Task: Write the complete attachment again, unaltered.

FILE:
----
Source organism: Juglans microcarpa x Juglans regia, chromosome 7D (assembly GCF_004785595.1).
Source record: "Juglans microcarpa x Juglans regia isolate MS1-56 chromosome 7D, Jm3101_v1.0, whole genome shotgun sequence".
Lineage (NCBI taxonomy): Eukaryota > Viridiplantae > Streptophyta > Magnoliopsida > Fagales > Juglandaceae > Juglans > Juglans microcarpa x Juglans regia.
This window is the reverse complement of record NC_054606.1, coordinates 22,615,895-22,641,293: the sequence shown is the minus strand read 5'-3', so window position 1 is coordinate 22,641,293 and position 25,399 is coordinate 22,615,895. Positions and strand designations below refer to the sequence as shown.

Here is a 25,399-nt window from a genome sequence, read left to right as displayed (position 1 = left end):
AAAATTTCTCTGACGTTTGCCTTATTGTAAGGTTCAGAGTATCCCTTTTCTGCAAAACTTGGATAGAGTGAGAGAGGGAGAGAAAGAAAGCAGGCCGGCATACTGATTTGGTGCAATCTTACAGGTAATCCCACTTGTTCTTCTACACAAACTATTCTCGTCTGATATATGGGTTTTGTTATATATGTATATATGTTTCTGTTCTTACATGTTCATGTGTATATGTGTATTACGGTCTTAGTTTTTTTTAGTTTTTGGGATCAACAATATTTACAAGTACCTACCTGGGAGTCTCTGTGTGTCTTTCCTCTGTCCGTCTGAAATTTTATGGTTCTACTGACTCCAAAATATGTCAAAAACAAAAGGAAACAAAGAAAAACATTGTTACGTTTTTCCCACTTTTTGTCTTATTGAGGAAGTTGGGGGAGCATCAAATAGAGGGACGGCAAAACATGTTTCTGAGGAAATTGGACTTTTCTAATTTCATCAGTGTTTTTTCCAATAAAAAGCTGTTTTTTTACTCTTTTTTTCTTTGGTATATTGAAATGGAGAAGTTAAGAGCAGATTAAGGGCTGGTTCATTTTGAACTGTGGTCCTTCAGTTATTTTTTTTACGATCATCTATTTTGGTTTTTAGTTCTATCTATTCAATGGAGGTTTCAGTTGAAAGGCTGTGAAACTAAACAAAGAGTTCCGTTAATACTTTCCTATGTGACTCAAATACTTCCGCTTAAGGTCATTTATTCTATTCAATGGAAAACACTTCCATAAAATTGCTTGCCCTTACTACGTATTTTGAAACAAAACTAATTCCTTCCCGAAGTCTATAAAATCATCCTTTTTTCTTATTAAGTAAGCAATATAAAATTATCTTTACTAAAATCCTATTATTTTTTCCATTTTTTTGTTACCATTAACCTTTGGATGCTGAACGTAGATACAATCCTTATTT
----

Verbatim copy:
Source organism: Juglans microcarpa x Juglans regia, chromosome 7D (assembly GCF_004785595.1).
Source record: "Juglans microcarpa x Juglans regia isolate MS1-56 chromosome 7D, Jm3101_v1.0, whole genome shotgun sequence".
Lineage (NCBI taxonomy): Eukaryota > Viridiplantae > Streptophyta > Magnoliopsida > Fagales > Juglandaceae > Juglans > Juglans microcarpa x Juglans regia.
This window is the reverse complement of record NC_054606.1, coordinates 22,615,895-22,641,293: the sequence shown is the minus strand read 5'-3', so window position 1 is coordinate 22,641,293 and position 25,399 is coordinate 22,615,895. Positions and strand designations below refer to the sequence as shown.

Here is a 25,399-nt window from a genome sequence, read left to right as displayed (position 1 = left end):
AAAATTTCTCTGACGTTTGCCTTATTGTAAGGTTCAGAGTATCCCTTTTCTGCAAAACTTGGATAGAGTGAGAGAGGGAGAGAAAGAAAGCAGGCCGGCATACTGATTTGGTGCAATCTTACAGGTAATCCCACTTGTTCTTCTACACAAACTATTCTCGTCTGATATATGGGTTTTGTTATATATGTATATATGTTTCTGTTCTTACATGTTCATGTGTATATGTGTATTACGGTCTTAGTTTTTTTTAGTTTTTGGGATCAACAATATTTACAAGTACCTACCTGGGAGTCTCTGTGTGTCTTTCCTCTGTCCGTCTGAAATTTTATGGTTCTACTGACTCCAAAATATGTCAAAAACAAAAGGAAACAAAGAAAAACATTGTTACGTTTTTCCCACTTTTTGTCTTATTGAGGAAGTTGGGGGAGCATCAAATAGAGGGACGGCAAAACATGTTTCTGAGGAAATTGGACTTTTCTAATTTCATCAGTGTTTTTTCCAATAAAAAGCTGTTTTTTTACTCTTTTTTTCTTTGGTATATTGAAATGGAGAAGTTAAGAGCAGATTAAGGGCTGGTTCATTTTGAACTGTGGTCCTTCAGTTATTTTTTTTACGATCATCTATTTTGGTTTTTAGTTCTATCTATTCAATGGAGGTTTCAGTTGAAAGGCTGTGAAACTAAACAAAGAGTTCCGTTAATACTTTCCTATGTGACTCAAATACTTCCGCTTAAGGTCATTTATTCTATTCAATGGAAAACACTTCCATAAAATTGCTTGCCCTTACTACGTATTTTGAAACAAAACTAATTCCTTCCCGAAGTCTATAAAATCATCCTTTTTTCTTATTAAGTAAGCAATATAAAATTATCTTTACTAAAATCCTATTATTTTTTCCATTTTTTTGTTACCATTAACCTTTGGATGCTGAACGTAGATACAATCCTTATTT